“At the same time, we began trial work to determine the effectiveness of Polysulphate in helping our crops to use the N we were applying more efficiently.

“The switch to Polysulphate also offered the additional benefits of calcium and magnesium which help the potato plants to build cell wall strength and increase root mass.”


Regular soil testing

Charlie Catto says regular soil testing has also been part of the initiative.

“Since advising Graham to make the change to Polysulphate, we have tested annually and recently completed our fifth year of soil and plant tissue sampling enabling us to monitor the health of Graham’s soil and his crops so we can see how they react to Polysulphate right through the growing season.

“The key to the tests was to determine how efficiently his potato crops were absorbing the N and other key nutrients during their growth cycle, and how we could optimise the efficiency of that process with the timing of Polysulphate applications.

“The five-year trial has shown progressively better-balanced soils with improved sulphur, potassium, calcium and magnesium levels and no nutrient deficiencies in the root zone of the potato plants.

“During the five years the overall quality of his potatoes has improved, particularly in terms of improved root structures, better skin finish and more uniform tuber sizes, all critical factors for the export side of the business.

“Graham’s N and Polysulphate is all spring applied. On application rates, the amount of Polysulphate is decided after checking the soil analysis, the variety being grown, and any yield offtake agreement.

“Rates can therefore vary from 135kg/ha – 400kg/ha, with a higher yielding variety steering us towards applying a higher rate.

“The key to the success of Polysulphate is the slow release of its 48% sulphur content, about half of which is released over a 6–8-week period across March and April as he begins planting.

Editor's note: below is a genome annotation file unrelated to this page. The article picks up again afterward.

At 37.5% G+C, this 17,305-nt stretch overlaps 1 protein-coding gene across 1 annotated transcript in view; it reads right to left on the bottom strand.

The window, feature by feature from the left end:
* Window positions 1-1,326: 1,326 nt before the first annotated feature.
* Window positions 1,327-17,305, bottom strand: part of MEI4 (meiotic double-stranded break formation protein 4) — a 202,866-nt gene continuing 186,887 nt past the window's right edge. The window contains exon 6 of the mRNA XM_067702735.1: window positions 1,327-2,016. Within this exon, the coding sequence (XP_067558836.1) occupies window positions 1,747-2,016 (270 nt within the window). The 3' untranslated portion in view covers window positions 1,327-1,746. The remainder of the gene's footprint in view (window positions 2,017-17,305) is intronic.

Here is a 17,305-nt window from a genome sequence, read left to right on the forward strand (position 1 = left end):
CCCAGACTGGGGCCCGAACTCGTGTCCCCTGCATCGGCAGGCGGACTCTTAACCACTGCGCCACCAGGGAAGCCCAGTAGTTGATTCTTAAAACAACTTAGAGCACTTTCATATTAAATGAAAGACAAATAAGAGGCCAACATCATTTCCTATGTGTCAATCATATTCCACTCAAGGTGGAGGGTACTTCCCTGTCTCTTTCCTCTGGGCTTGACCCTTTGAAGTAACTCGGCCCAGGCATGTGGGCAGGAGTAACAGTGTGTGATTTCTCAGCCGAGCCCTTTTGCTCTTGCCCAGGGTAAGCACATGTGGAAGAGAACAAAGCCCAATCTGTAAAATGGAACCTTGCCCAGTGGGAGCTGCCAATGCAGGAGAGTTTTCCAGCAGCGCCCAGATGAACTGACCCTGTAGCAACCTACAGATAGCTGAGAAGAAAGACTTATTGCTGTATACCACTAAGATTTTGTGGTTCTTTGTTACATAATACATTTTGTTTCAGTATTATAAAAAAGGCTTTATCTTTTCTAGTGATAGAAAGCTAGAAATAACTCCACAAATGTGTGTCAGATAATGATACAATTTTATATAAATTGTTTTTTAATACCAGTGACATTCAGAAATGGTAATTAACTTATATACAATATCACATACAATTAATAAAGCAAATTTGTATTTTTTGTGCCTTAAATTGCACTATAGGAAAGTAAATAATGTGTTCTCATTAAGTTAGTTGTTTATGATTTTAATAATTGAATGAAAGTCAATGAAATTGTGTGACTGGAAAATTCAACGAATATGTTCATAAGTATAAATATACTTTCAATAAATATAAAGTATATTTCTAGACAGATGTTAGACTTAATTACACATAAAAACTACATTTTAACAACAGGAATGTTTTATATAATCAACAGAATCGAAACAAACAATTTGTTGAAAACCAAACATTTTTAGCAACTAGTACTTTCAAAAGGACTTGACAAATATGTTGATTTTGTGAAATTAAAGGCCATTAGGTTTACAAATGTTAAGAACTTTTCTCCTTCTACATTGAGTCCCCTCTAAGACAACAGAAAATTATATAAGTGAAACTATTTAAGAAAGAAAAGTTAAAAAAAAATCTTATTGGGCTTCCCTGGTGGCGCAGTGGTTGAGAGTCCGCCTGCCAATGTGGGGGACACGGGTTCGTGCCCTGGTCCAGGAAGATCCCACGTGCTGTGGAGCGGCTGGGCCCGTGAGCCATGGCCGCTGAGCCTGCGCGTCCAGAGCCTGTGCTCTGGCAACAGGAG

“This gives the young potato plants much more time to absorb it along with the other nutrients as they are released into the soil.”


Improvements in gradable yield seen

According to Graham Twatt plant late summer tissue samples taken to check levels of magnesium, calcium and sulphur present in the potatoes confirm the Polysulphate has more than done its job.

“It’s certainly given us the return on investment (ROI) with a noticeable improvement on ‘gradable yield’. This means we now have a higher percentage of lifted potatoes going successfully through our grader, and not being rejected on skin finish.

“As gradable yield links directly to profit margin/ha, I’d argue that it is even more important than field yield given we’re looking for a good uniform size for export, not necessarily more individually bigger, heavier potatoes.”

On the environmental benefits of Polysulphate, both Graham and Charlie recognise the importance of a naturally occurring product, produced less than 200 miles from Aberdeenshire, which has the lowest carbon footprint of any equivalent fertiliser.

“As farmers we are always going to be judged on how effectively we can reduce our carbon use and as a business we can see that new carbon footprint targets are being introduced into payment schemes with incentives for lower carbon audits,” Graham points out.

Agrii’s Charlie Catto agrees, saying such thinking is very close to the heart of the company and its customer support in the future.

“With current fertiliser practices accounting for 75% of the carbon footprint of all UK crop production, products like Polysulphate have an important role to play in helping farmers reduce their carbon use and meet these green targets.

“At Agrii, as part of our Green Horizons project, we are currently doing a lot of research in this area, enabling growers to successfully reduce their carbon use and produce more accurate carbon audits.”